Proposed board actions Proposed board actions November 15, 2005 LAWS Regular News Pursuant to Standing Board Policy 1.60, the Board of Governors of The Florida Bar hereby publishes this notice of intent to consider or take final action at its December 16 meeting on the following items. These matters are additionally governed by Rule 1-12.1, Rules Regulating The Florida Bar, where applicable. Most amendments to the Rules Regulating The Florida Bar that are finally acted upon by the board must still be formally presented to the Supreme Court of Florida, with further notice and opportunity to be heard, before they are officially approved and become effective. To receive a full copy of the text of any of these proposed amendments call (850)561-5751 — reference any requested proposal by its title or item number and date of this publication. RULES REGULATING THE FLORIDA BAR Chapter 1 General Subchapter 1-7 Membership Fees and Fiscal Control 1. Rule 1-7.3 Membership Fees Summary: Creates new subdivision f, to allow for an exemption from membership fees for activated reserve members of the armed services. 2. Rule 1-7.5 Retired, Resigned, Inactive, Delinquent Members Summary: Deletes “resigned” members from the listing of those members who shall not practice law until reinstated; revises title likewise. Subchapter 1-12 Amendments 3. Rule 1-12.2 Supreme Court Procedures on the Review of Proposed Amendments Summary: New rule, which sets forth a court conference and dialogue process – rather than a case or controversy format – as the procedure to amend the Rules Regulating The Florida Bar. Chapter 3 Rules of Discipline Subchapter 3-2 Definitions 4. Rule 3-2.1 Definitions; Generally (Designated Reviewer) Summary: Within subdivision (p), deletes various provisions regarding the assignment of other specific duties by the board of governors, service of other board members as replacement reviewers in the event of a designated reviewer’s recusal or unavailability, selection of a designated reviewer by those board members from the circuit of the grievance committee’s jurisdiction, and the reassignment of reviewer responsibility within circuits with unequal numbers of board members and grievance committees. Subchapter 3-5 Types of Discipline 5. Rule 3-5.2 Emergency Suspension and Probation Summary: Within subdivision (a), adds “a true copy of an order of a court or tribunal of competent jurisdiction” as a further basis for establishing that an attorney may be causing great public harm. Subchapter 3-7 Procedures 6. Rule 3-7.5 Procedures Before the Board of Governors Summary: Within subdivision (a), deletes second sentence which allows a designated reviewer, upon review of grievance committee action, to either request that the committee reconsider its action or to refer the action to the board of governors for its review. 7. Rule 3-7.6 Procedures Before a Referee Summary: Within subdivision (n), adds new subdivision (3) to state that the referee prepares the record with the assistance with bar counsel, certifies that the record is complete, serves a copy of the index on the respondent and the bar, and files the record with the court; adds new subdivision (4) to confirm that the respondent and bar may seek to supplement the record or have items removed via appropriate motion to the referee within 15 days of service of the index, and to provide for review of any denial of such motion. 8. Rule 3-7.11 General Rules of Procedure Summary: Within subdivision (f) regarding contempt matters, adds new subdivision (2) to clarify that the supreme court may appoint a referee to conduct a trial or evidentiary hearing, with report; conforms current provision relating to appellate review of such cases and adds guidance for the preparation, filing, and review of the record; redesignates current subdivision (2) as new (3) to accommodate new matter. Chapter 5 Rules Regulating Trust Accounts Subchapter 5-1 Generally 9. Rule 5-1.1 Trust Accounts Summary: Within subdivision (g)(7), allows the bar foundation to disclose to the bar the location of an attorney’s trust account and account numbers in limited circumstances and subject to maintenance of confidentiality. Chapter 6 Legal Specialization and Education Programs Subchapter 6-16 Standards for Certification of a Board Certified Business Litigation Lawyer 10. Rule 6-16.3 Minimum Standards Summary: Within subdivision (b), allows for substitution of 1 of the 8 required matters submitted to the trier of fact for resolution through a trial advocacy seminar that is at least 3 full days, approved by the business litigation certification committee, and includes as part of its curriculum active participation by the applicant in simulated courtroom proceedings; deletes current reference to “complex” in definition of “protracted adversary proceedings” and adds further clarification that such are “business litigation” matters. 11. Rule 6-16.4 Recertification Summary: Within subdivision (b), allows for substitution of 1 of the 5 required matters submitted to the trier of fact for resolution through a trial advocacy seminar that is at least 3 full days, approved by the business litigation certification committee, and includes as part of its curriculum active participation by the applicant in simulated courtroom proceedings. Subchapter 6-25 Standards for Certification of State and Federal Government and Administrative Practice Lawyers Summary: New subchapter, setting forth standards to establish a new certification in the area of state and federal government and administrative practice. 12. Rule 6-25.1 Generally 13. Rule 6-25.2 Definitions 14. Rule 6-25.3 Minimum Standards 15. Rule 6-25.4 Recertification 16. Rule 6-25.5 Manner of Certification Subchapter 6-26 Certification of Intellectual Property Certification Standards Summary: New subchapter, setting forth standards to establish a new board certification in the field of intellectual property law. 17. Rule 6-26.1 Generally 18. Rule 6-26.2 Definitions 19. Rule 6-26.3 Minimum Standards 20. Rule 6-26.4 Recertification Chapter 10 Rules Governing the Investigation and Prosecution of the Unlicensed Practice of Law Subchapter 10-7 Proceedings Before a Referee 21. Rule 10-7.2 Proceedings for Indirect Criminal Contempt Summary: Within subdivision (b), streamlines existing verbiage by tying the determination of indigent status to applicable statutory criteria and factors. Chapter 14 – Grievance Mediation and Fee Arbitration Summary: Amends provisions of Chapter 14 and allied policies and procedures that deal with fee arbitration in order to be consistent with the provisions regarding mediation as same relate to authority for referral to fee arbitration and referral to mediation. 22. Rule 14-2.1 Generally 23. Rule 14-6.1 Binding Nature 24. Fee Arbitration Procedural Rules 25. Grievance Mediation Policies STANDING BOARD POLICIES 100 Series General Board Policies 26. Policy 1.80 General Recusal Policy Summary: New policy, to clarify that the president or presiding officer may order recusal of a board member in any non-disciplinary matter upon concurrence of a majority of the board; further clarifies that a recused member may not participate in any manner of discussions with any member or group of members of the board concerning the matter, and the recused member should not be present when the matter is being debated by the board. 600 Series – Continuing Legal Education 27. Policy 6.20 Authority for CLE Courses Summary: Within subdivision (b)(1), replaces “videotape” with “other media.” 28. Policy 6.30 Fees for CLE Courses Summary:Deletes “then” from penultimate sentence relating to adjustment of fees. 29. Policy 6.50 CLE – Eligibility to Attend or Receive Materials and to Purchase Publications Summary: Within subdivision (a), deletes subdivisions (1)-(7) and revises policy language to state that CLE programs may be attended by any person, without limitation. 1500 Series – Lawyer Regulation Policies 30. Standing Board Policy 15.40 Grievance Committee Membership Summary: Deletes obsolete references to circuit fee arbitration committees, and updates verbiage regarding appointment by “local” board members, to more accurately reflect those members “assigned to review the action of the grievance committee to which the nominated member is appointed”; clarifies that a board member is a “nominating” rather than “appointing” authority for grievance committee members. 31. Standing Board Policy 15.76 Policy on Review of Grievance Committee Action by Designated Reviewers Summary: New policy, setting forth allowable actions and guidelines for a designated reviewer in reviewing grievance committee action; specifies timeframes and available materials for such review and the form in which it must be requested. 1600 Series Unlicensed Practice of Law 32. SBP 16.24 Undercover Investigations in Unlicensed Practice of Law Cases Summary: New policy – consistent with newly revised rule 4-8.4(c) – to set forth guidelines for conducting undercover investigations in unlicensed practice of law cases. BYLAWS 33. Workers’ Compensation Section Summary: Within Article III (Officers), reorganizes 30-member executive council into 30 voting members commencing in 2007, composed of 2 members from each appellate district and 20 at large members, plus non-voting emeritus members; sets forth staggered terms and schedule for such elections; provides for mail and live balloting, with allowance for future electronic balloting; within Article V (Nomination and Election of Officers and Executive Council), specifies that executive council and officers shall be balanced geographically as well as by employee-employer representation; limits executive council representatives from a single law firm to 2 and imposes a cumulative 12-year term limit on council membership, with separate re-entry provisions for the immediate past chair, and both voting and emeritus seats; and within Article VII (Meetings) would allow for executive council meetings in Tallahassee as well in conjunction with the bar’s midyear meeting. POLICIES GOVERNING CONTINUING LEGAL EDUCATION COMMITTEE 1.00 – Scope and Function of CLE Committee 34. Policy 1.05 Transaction of Business Summary: Adds language to define a quorum as at least 20 percent of members present. 35. Policy 1.06 Removal Summary: Adds language giving the chair authority to waive the removal of a committee member after 2 consecutive meeting absences if such absences are deemed unavoidable. 36. Policy 1.07 Responsibility Summary: Consistent with Standing Board Policy 6.10, deletes language indicating committee’s responsibility to educate Bar members is “in cooperation with the sections, divisions and committees of The Florida Bar and other co-sponsors.” 37. Policy 1.08 Executive Committee Appointment Summary: Changes the appointment of subcommittees and subcommittee chairs from required action by the committee chair, to optional action. 38. Policy 1.09 CLE Co-sponsorship with Law Schools, Other Bar Associations and Professional Groups, Sections, Divisions and Committees of The Florida Bar Summary: Revises title, to emphasize role of sections, divisions and committees as CLE co-sponsors. 39. Policy 1.10 Program Evaluation Responsibility Summary: Adds “and Oversight” to title, to reflect the committee’s active role in program development as well as program evaluation; reduces the number of courses, from 2 to 1, that committee members must evaluate on an annual basis. 2.00 Section/Division Responsibility 40. Policy 2.01 Primary Responsibility Summary: Deletes reference to section and division “authority” for programs; clarifies that such programs are “co-sponsored” rather than sponsored; deletes reference to use of speaker evaluation systems; and adds language about established quality standards. 41. Policy 2.02 Selection of Speakers Summary: Changes title to “Speaker Diversity”. 42. Policy 2.03 Financial Recapitulations Summary: Revises language to specify that financial recapitulation information shall go directly to sections and division instead of through the CLE representative. 43. Policy 2.04 Revenue Sharing Summary: Substitutes the term “allowable” for “direct” in reference to revenue sharing with sections and divisions, and adds 3 examples of revenue sharing to make the policy easier to understand. 3.00 CLE Programs 44. Current 3.02 / Proposed 3.04 Method of Resolving Conflicts Summary: Moved and renumbered as new 3.04 45. Current 3.03 / Proposed 3.02 Proposed Courses – Review – Conflicts Summary: Renumbered as 3.02 in view of movement of former 3.02 46. Current 3.04 / Proposed 3.03 Standards for Resolution of Conflicts Summary: Renumbered as 3.03 in view of movement of former 3.02 47. Policy 3.07 Considerations of Ethics and Professionalism Summary: Updates references to areas of special credit, to include substance abuse and mental illness awareness; conforms title to reflect considerations of “Special Credit Hours” rather than “Ethics and Professionalism.” 48. Policy 3.08 Smoking Policy Summary: Deletes provision regarding permissive smoking in designated areas. 49. Policy 3.09 Exhibits and Displays at Courses Summary: Revises policy to allow bar staff, rather than the committee, to determine whether exhibits have educational value. 4.00 Preparation of Publications 50. Policy 4.01 Selection of Steering Committees and Authors Summary: Deletes references to actual steering committee selection by staff; confirms that policy is also applicable to coordinating the selection of authors; and clarifies that authors or steering committee members disciplined “in any jurisdiction” may not serve. 51. Policy 4.04 Publication Covers Summary: Expands policy to confirm that staff has discretion over all aspects of the design and style of CLE publications; conforms title accordingly. 52. Policy 4.05 Supplements Summary: Expands policy to confirm its applicability to new editions as well as supplements; conforms title accordingly. 53. Policy 4.08 Purchase and Return of CLE Publications Summary: Decreases period in which purchasers may return publications, from 90 to 30 days. 54. Policy 4.11 Price Lists for CLE Publications Summary: Updates language to reflect the posting of order forms and price lists on the Bar’s website. 5.00 Lease Programs 55. Policy 5.01 Local Bar Lease Program Summary: Revises and condenses policy language for ease of understanding. 6.00 Fees, Charges, and Complimentaries 56. Policy 6.01 Registration Fees Summary: Allows for increase of base course fee based on the number of speakers or out of state speakers; increases, from $15 to $25, the surcharge for non-member attendance at section or division programs. 57. Policy 6.02 Refunds Summary: Increases, from $15 to $25, the cancellation fee charged against refunds. 58. Policy 6.03 Late Registration Charge Summary: Increases, from $15 to $25, the surcharge for late registration. 59. Policy 6.04 Half-price Registration Fees for CLE Courses Summary: Within subdivision (b), adds full-time clinical instructors at “provisionally accredited” as well as accredited law school as eligible for half-price registration fees. 60. Policy 6.05 Half-price Fees for CLE Publications Summary: Specifies new or revised limits on half-price publication purchases in various instances – within subdivision (b), 2 copies for public libraries; within subdivision (c), 3 instead of 5 copies for contributing authors; within subdivision (d), 1 copy for university students; within subdivision (e), 1 copy for college professors; and within subdivision (f), 2 copies for selected law libraries. 61. Policy 6.06 Complimentary CLE Publications Summary: Within subdivision (c), deletes distribution of 1 complimentary publication to each district court of appeal judge; adds provision authorizing 1 complimentary copy to all court libraries at each level of the court system; within subdivision (h), adds provision allowing complimentary copies of Standard Jury Instructions to all circuit and county judges. 62. Policy 6.07 Complimentary Course Admissions Summary: Within subdivision (d), revises reference to “general masters” to read “magistrates,” and adds court-appointed hearing officers as complimentary attendees; within subdivision (e), deletes provision regarding Florida Legal Services and adds news reporters instead. 9.00 Course Quality Standards and Reporting 63. Policy 9.01 Quality Control – CLE Committee Summary: Deletes provision regarding the committee’s lack of authority to control the quality of other providers. 64. Policy 9.02 Minimum Quality Standards for Florida Bar Continuing Legal Education Programs Summary: Within subdivision (2), adds reference to CLE diversity policy regarding the selection of CLE volunteers; updates reference to speaker database, to “recent evaluation report summaries.”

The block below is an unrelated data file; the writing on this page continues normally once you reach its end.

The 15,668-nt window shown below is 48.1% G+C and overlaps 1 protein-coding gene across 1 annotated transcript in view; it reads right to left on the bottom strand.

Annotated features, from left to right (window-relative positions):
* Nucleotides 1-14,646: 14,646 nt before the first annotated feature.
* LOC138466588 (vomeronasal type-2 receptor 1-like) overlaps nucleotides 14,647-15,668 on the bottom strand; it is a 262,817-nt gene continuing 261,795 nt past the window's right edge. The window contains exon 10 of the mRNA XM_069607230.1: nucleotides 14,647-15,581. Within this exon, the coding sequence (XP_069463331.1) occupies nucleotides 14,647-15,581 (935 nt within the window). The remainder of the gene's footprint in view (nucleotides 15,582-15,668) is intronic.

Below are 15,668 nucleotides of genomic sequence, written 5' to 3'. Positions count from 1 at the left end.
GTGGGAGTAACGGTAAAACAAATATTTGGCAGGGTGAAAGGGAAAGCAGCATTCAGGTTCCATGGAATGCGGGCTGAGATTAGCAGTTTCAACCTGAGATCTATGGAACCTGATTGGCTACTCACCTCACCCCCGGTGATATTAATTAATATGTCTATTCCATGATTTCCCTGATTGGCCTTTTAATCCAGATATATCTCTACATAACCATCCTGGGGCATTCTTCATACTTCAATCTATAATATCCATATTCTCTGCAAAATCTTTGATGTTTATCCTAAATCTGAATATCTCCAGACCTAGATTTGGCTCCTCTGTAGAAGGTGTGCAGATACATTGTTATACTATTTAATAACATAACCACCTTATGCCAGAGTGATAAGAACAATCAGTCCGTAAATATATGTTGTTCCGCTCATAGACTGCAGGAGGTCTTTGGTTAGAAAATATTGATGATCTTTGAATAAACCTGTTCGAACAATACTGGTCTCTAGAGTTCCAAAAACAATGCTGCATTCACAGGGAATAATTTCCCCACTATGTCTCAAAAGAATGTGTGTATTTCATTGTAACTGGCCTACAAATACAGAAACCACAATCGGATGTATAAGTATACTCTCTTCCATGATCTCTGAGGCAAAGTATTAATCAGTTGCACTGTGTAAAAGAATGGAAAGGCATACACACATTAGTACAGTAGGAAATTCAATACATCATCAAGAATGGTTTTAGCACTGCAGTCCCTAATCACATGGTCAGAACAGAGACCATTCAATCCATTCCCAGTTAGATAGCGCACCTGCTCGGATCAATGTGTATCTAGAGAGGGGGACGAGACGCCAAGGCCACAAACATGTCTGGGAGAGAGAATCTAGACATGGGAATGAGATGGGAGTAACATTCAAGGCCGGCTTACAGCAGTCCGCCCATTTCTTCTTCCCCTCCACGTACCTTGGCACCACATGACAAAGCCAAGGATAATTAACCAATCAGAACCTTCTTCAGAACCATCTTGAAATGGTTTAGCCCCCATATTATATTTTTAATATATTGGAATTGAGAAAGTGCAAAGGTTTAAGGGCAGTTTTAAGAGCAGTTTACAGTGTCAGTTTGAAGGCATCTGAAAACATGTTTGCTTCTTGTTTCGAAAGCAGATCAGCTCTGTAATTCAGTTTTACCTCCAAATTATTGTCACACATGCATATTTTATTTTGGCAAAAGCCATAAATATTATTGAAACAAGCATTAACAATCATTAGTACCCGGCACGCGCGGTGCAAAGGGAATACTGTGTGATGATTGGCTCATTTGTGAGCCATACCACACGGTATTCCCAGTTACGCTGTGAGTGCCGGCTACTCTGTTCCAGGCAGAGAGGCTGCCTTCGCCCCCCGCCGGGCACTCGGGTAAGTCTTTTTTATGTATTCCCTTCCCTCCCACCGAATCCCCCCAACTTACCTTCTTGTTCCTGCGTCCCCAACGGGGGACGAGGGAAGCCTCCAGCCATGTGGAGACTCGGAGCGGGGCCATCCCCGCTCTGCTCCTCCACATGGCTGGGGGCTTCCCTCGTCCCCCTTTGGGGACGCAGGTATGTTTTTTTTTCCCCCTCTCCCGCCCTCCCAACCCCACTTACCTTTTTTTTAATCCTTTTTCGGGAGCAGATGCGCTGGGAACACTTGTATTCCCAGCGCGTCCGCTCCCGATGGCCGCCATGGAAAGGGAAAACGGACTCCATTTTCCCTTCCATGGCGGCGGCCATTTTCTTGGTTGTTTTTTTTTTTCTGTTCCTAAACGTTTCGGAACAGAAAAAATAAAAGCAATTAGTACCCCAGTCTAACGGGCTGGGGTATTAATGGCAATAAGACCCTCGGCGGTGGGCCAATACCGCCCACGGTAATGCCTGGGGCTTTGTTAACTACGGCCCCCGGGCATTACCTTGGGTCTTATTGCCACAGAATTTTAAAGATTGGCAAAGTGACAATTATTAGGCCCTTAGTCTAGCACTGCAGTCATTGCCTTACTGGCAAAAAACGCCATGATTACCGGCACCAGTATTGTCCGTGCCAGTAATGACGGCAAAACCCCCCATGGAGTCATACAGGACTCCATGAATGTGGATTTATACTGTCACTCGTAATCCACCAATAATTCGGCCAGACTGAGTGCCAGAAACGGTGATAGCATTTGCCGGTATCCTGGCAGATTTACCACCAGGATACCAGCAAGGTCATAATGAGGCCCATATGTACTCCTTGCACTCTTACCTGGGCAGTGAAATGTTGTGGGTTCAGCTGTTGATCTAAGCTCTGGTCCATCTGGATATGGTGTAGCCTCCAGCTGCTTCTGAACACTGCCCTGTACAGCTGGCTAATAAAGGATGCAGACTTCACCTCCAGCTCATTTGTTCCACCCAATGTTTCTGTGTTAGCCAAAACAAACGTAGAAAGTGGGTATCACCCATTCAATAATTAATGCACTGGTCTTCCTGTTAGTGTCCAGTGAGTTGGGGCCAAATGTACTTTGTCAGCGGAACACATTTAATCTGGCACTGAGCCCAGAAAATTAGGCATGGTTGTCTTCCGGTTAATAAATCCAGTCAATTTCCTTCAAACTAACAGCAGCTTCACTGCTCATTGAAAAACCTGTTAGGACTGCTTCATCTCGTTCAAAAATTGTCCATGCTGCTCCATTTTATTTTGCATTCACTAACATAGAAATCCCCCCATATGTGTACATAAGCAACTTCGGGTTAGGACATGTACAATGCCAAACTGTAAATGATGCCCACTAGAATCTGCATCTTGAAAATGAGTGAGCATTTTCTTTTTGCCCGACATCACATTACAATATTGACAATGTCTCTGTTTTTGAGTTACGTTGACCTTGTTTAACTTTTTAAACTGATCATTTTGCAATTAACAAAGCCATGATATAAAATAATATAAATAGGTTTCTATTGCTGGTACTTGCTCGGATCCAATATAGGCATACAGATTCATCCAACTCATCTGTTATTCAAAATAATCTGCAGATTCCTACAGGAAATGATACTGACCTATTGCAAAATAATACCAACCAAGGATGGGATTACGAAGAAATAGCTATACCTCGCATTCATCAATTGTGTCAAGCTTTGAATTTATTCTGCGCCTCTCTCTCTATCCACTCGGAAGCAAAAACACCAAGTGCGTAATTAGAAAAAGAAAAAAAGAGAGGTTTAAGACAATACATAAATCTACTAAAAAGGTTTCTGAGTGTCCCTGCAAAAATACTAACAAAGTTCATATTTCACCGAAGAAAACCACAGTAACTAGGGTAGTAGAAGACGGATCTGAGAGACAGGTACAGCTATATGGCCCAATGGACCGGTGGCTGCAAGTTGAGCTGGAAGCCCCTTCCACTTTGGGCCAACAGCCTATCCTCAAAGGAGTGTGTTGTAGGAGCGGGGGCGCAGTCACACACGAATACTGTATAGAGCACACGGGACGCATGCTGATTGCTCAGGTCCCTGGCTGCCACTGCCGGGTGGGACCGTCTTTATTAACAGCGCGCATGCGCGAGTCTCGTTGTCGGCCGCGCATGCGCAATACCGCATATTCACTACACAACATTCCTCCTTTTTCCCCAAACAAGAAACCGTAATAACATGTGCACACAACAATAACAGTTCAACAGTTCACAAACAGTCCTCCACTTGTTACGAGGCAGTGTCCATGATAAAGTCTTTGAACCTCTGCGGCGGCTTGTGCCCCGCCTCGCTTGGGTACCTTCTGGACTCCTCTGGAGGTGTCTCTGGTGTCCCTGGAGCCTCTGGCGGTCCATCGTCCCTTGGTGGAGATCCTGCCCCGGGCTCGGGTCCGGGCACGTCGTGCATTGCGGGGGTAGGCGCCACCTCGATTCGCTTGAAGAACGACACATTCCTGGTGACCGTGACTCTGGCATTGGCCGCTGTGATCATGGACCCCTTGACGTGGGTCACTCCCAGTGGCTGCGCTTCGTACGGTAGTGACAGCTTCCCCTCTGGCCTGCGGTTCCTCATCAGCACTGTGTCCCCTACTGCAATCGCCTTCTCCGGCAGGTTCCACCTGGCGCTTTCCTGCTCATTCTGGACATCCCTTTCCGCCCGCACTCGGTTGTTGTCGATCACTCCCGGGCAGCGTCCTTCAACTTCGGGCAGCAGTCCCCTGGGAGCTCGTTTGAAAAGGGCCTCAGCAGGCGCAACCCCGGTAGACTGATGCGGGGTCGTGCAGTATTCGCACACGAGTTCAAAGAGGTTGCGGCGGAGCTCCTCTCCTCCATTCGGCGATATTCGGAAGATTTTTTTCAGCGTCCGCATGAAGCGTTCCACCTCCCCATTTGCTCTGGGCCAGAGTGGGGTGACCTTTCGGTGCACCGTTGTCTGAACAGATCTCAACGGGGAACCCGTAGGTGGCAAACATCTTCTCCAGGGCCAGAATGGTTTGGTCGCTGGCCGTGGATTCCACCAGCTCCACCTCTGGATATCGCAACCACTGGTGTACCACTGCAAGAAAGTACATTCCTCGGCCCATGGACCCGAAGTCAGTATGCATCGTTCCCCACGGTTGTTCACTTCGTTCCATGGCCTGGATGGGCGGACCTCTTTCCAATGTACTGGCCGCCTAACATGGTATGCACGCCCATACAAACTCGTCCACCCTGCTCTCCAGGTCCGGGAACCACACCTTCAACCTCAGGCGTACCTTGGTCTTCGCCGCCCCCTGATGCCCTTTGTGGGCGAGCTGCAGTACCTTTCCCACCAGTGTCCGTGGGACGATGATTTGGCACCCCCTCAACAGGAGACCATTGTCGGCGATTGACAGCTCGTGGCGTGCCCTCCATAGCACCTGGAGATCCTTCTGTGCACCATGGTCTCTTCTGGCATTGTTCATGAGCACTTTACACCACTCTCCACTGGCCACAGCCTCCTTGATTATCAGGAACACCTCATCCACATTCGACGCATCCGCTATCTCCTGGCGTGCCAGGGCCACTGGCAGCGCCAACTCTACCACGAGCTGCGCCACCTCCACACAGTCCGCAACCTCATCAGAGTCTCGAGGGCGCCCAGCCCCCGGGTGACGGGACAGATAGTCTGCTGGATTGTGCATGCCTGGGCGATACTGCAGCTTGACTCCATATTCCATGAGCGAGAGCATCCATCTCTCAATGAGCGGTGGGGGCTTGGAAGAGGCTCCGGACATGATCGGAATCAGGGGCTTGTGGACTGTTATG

September 18, 2020
SRI Lanka has ordered a criminal probe into allegations that the 2011 cricket World Cup final was “sold” to India, officials said Monday.“A criminal investigation has begun,” K.D.S. Ruwanchandra, the secretary to the sports ministry, told AFP.“It is handled by the (police) independent Special Investigation Unit on sports-related offences.”Former sports minister Mahindananda Aluthgamage claimed earlier this month that Sri Lanka sold the match to ensure an Indian victory.“I feel I can talk about it now. I am not connecting players, but some sections were involved,” Aluthgamage said.The island nation’s 1996 World Cup-winning skipper Arjuna Ranatunga has also cast doubt on the result and previously called for an investigation.Local media reports said former skipper and chief selector for the 2011 finals, Aravinda de Silva, had been summoned for an interview with investigators yesterday.After starting strongly, Sri Lanka lost the final at Mumbai’s Wankhede stadium by six wickets.Sri Lanka batted first and scored 274-6 off 50 overs. They appeared in a commanding position when Indian superstar Sachin Tendulkar was out for 18.But India turned the game dramatically, thanks in part to poor fielding and bowling by Sri Lanka, who were led by Kumar Sangakkara.Sangakkara had said Aluthgamage should share his allegations with the global governing body the International Cricket Council (ICC).International cricket in Sri Lanka has previously been linked to corruption allegations, including claims of match-fixing ahead of a 2018 Test against England.Earlier this month, Sri Lankan cricket board said the ICC was investigating three unnamed ex-players over corruption claims.Match-fixing was made a criminal offence in November. Offenders face fines of up to 100 million rupees ($555 000) and up to 10 years’ jail.